4. Research Your Competition

Just like you would do with your company, you should do with your personal brand, too — you’ve got to research your competition to determine how to stand out. Do some digging online to find the profiles and websites of other personal brands in your niche or industry. Take a look at what they’re doing, and what they’re not doing, to discover how you can stand out from the crowd. – Blair WilliamsMemberPress

5. Focus on Your Initial Purpose

Every company in a crowded market sets out with a plan to blow away the competition. Whether it’s alleviating pain points in existing alternatives, simplifying complicated features or adding missing options, there is always a reason for a beginning. Focus on your initial purpose to define what is unique about your brand. – Stephanie WellsFormidable Forms

6. Go After a Sub-Niche

The secret to effective niche marketing is to be one step ahead of the competition. This means that you need to find a niche inside your chosen niche and appeal to that demographic. If your chosen niche is vegetarian recipes, for example, then focus on the sub-niche of vegetarian potato recipes. Once you’ve dominated that sphere, you can effectively branch out into other sub-niches and grow. – Bryce WelkerCPA Exam Guy

7. Ask Your Customers

Customer feedback is an important element to help you define what’s unique about your brand. Ask customers if they like your product and request feedback about what they would like to see you build next. You can then see if your competitors have some of the most popular features that they requested. If they don’t have one, you’ve found a new differentiator. Let your customers differentiate you. – Syed BalkhiWPBeginner

8. Position Yourself as a Trusted Advisor

In the crowded business financing market, we’ve got to give our target market a clear reason to choose us over the competition. We do our best to stand out from the crowd by promoting our reviews/testimonials, being transparent and employing a more consultative approach. Everyone is looking for transparency, as well as a consultative approach versus an overtly sales-driven approach. – Jared WeitzUnited Capital Source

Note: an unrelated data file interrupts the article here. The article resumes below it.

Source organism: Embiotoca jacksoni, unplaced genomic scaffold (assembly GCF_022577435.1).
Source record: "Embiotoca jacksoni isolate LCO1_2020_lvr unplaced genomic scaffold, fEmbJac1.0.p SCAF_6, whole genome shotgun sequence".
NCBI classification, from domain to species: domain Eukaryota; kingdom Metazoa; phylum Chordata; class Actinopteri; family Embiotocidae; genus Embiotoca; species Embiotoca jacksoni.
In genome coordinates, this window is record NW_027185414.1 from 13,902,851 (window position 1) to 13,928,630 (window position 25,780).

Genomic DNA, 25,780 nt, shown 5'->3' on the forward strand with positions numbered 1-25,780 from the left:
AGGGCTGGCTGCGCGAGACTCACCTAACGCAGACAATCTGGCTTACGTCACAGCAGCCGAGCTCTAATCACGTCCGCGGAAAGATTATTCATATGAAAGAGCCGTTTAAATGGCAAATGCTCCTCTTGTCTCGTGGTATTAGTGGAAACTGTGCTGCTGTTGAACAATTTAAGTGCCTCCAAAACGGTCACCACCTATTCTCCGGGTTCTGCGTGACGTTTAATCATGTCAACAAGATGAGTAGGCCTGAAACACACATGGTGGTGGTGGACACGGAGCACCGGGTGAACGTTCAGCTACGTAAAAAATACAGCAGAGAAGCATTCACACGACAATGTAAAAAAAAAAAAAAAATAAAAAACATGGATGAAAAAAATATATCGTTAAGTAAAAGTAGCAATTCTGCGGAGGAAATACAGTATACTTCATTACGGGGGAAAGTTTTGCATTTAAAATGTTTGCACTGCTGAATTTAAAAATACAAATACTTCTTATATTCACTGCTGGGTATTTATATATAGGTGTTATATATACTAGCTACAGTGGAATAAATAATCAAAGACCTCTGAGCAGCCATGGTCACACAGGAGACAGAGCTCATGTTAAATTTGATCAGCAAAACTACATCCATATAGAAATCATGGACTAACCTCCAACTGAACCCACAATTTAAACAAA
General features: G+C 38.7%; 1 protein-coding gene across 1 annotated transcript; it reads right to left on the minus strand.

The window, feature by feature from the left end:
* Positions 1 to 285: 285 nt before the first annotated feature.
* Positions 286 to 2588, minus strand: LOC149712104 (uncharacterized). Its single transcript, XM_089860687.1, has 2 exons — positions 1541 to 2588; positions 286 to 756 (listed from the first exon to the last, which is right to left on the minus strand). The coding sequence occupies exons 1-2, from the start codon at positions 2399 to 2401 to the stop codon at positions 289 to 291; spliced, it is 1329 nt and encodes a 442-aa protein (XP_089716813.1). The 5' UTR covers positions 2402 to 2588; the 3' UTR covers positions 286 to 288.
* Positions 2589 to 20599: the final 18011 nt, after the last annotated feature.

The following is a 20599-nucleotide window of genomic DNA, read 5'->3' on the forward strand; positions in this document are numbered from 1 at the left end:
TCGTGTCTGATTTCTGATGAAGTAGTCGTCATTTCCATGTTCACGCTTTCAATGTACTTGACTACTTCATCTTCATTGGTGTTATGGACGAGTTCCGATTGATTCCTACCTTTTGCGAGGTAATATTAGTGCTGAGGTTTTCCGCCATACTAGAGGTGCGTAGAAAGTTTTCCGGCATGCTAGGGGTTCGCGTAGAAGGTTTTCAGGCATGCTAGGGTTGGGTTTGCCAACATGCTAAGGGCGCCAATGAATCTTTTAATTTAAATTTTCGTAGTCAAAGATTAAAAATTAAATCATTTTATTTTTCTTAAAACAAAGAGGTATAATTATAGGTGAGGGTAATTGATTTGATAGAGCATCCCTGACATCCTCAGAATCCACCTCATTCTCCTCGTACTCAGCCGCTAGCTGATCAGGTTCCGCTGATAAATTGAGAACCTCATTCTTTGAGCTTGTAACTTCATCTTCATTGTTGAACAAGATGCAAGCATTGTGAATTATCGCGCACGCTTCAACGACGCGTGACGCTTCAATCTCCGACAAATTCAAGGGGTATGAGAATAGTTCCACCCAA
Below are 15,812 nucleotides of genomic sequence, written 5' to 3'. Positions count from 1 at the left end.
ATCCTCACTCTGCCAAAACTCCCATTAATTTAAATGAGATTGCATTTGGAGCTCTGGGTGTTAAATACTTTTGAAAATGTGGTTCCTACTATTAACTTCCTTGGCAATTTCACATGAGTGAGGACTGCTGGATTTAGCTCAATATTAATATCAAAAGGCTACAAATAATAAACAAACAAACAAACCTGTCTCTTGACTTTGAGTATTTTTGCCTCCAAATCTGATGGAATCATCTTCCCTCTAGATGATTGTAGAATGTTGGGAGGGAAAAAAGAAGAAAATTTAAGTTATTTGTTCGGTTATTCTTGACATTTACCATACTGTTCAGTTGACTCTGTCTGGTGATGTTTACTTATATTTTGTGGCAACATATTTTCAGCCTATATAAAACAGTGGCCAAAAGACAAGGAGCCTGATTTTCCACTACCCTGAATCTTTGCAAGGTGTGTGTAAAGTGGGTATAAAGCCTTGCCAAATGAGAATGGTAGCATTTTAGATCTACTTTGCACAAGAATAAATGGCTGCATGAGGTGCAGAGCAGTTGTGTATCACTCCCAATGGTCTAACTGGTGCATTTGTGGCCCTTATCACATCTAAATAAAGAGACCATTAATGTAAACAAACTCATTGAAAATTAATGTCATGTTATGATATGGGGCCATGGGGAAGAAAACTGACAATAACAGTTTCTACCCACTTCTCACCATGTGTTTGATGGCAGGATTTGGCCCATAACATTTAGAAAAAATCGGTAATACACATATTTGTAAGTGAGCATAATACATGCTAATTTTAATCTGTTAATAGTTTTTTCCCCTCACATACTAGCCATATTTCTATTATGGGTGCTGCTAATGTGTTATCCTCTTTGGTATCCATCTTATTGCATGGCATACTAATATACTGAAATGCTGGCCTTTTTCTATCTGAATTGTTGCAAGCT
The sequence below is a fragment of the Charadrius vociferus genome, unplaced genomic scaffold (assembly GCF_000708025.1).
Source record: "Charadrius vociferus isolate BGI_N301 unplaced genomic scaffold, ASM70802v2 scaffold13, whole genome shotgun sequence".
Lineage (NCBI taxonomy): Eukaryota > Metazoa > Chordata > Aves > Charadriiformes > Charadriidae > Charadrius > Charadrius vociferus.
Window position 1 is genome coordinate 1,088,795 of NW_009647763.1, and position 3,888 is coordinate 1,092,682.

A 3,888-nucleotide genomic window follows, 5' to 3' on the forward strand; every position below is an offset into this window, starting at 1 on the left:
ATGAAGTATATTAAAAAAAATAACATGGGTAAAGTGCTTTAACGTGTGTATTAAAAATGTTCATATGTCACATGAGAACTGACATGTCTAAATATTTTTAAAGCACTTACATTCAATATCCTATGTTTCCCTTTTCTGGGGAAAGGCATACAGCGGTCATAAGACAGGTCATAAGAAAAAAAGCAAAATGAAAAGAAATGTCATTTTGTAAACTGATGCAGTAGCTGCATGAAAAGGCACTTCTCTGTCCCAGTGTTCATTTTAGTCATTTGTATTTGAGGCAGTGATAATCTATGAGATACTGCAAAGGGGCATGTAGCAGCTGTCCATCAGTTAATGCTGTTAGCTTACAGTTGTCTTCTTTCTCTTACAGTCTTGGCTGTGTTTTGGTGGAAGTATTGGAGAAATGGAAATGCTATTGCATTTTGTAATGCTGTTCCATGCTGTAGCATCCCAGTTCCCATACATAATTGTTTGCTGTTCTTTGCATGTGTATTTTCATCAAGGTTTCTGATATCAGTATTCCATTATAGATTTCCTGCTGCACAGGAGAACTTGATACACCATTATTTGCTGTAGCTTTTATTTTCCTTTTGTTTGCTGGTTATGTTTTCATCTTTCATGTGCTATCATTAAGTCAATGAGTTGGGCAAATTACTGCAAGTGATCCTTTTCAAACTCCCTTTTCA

9. Identify Your Strengths

Create a SWOT analysis for your brand, categorizing your strengths, weaknesses, opportunities, and threats. After you have written them down, take a look at your strengths and create a marketing message that really gets those across. Make sure all your strengths are included in videos and copy throughout your site, as well as ads on social media. – Jared AtchisonWPForms

10. Give Your Audience What They Want

It seems like everyone wants to build a brand to feel the “fame” — but go further than that. Do something more powerful and focus on the audience. Now my posts reflect what my audience wants to see and hear; simultaneously, I am authentic and myself. There will always be people who don’t like what you’re doing, but it’s OK because as long as the majority like you. That’s when you have a brand.  – Sweta PatelStartup Growth Mode

11. Gather Industry Recognition

Some of the easiest marketing collateral your company can acquire is social proof in the form of awards and industry recognition. There are awards for every vertical on every scale (national and local) and tons of partnerships you can enter into. Whether it’s “best of” awards for workplace culture or performance, these are excellent selling points to advertise your brand. – Kristopher Brian JonesLSEO.com

12. Know Who You Don’t Want to Attract

The last thing you want to do with your personal brand is being everything to everyone. Get a very good understanding of your strengths and your weaknesses and double down on your strengths. Make sure to be clear about who you don’t want to attract and be very clear about it in your content and your imagery. – James GuldanVision Tech Team

The post How to Define a Niche for Your Personal Brand appeared first on Personal Branding Blog – Stand Out In Your Career.